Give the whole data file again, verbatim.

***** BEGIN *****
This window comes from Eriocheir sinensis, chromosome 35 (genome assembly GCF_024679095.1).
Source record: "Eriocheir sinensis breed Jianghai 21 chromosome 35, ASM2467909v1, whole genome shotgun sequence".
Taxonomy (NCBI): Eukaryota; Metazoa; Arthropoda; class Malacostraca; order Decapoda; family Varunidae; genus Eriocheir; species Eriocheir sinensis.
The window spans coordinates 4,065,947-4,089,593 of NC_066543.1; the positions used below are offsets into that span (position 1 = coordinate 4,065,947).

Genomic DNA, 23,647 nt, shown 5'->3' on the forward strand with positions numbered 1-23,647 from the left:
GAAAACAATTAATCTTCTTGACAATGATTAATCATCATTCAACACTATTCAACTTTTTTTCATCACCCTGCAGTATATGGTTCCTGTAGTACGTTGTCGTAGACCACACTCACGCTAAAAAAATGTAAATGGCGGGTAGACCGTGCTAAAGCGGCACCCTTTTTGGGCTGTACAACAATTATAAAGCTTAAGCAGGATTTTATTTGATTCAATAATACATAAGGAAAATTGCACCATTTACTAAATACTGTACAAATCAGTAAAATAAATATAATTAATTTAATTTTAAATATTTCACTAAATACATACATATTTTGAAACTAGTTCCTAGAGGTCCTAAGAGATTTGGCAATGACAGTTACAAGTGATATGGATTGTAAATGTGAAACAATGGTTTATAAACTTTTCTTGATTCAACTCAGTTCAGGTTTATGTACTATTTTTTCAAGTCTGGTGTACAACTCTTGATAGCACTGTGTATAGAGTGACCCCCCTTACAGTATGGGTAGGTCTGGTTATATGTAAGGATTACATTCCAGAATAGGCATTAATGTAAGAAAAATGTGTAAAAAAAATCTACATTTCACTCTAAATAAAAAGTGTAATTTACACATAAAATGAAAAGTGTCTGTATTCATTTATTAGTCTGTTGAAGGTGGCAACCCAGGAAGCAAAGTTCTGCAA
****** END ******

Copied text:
This window comes from Eriocheir sinensis, chromosome 35 (genome assembly GCF_024679095.1).
Source record: "Eriocheir sinensis breed Jianghai 21 chromosome 35, ASM2467909v1, whole genome shotgun sequence".
Taxonomy (NCBI): Eukaryota; Metazoa; Arthropoda; class Malacostraca; order Decapoda; family Varunidae; genus Eriocheir; species Eriocheir sinensis.
The window spans coordinates 4,065,947-4,089,593 of NC_066543.1; the positions used below are offsets into that span (position 1 = coordinate 4,065,947).

Genomic DNA, 23,647 nt, shown 5'->3' on the forward strand with positions numbered 1-23,647 from the left:
GAAAACAATTAATCTTCTTGACAATGATTAATCATCATTCAACACTATTCAACTTTTTTTCATCACCCTGCAGTATATGGTTCCTGTAGTACGTTGTCGTAGACCACACTCACGCTAAAAAAATGTAAATGGCGGGTAGACCGTGCTAAAGCGGCACCCTTTTTGGGCTGTACAACAATTATAAAGCTTAAGCAGGATTTTATTTGATTCAATAATACATAAGGAAAATTGCACCATTTACTAAATACTGTACAAATCAGTAAAATAAATATAATTAATTTAATTTTAAATATTTCACTAAATACATACATATTTTGAAACTAGTTCCTAGAGGTCCTAAGAGATTTGGCAATGACAGTTACAAGTGATATGGATTGTAAATGTGAAACAATGGTTTATAAACTTTTCTTGATTCAACTCAGTTCAGGTTTATGTACTATTTTTTCAAGTCTGGTGTACAACTCTTGATAGCACTGTGTATAGAGTGACCCCCCTTACAGTATGGGTAGGTCTGGTTATATGTAAGGATTACATTCCAGAATAGGCATTAATGTAAGAAAAATGTGTAAAAAAAATCTACATTTCACTCTAAATAAAAAGTGTAATTTACACATAAAATGAAAAGTGTCTGTATTCATTTATTAGTCTGTTGAAGGTGGCAACCCAGGAAGCAAAGTTCTGCAA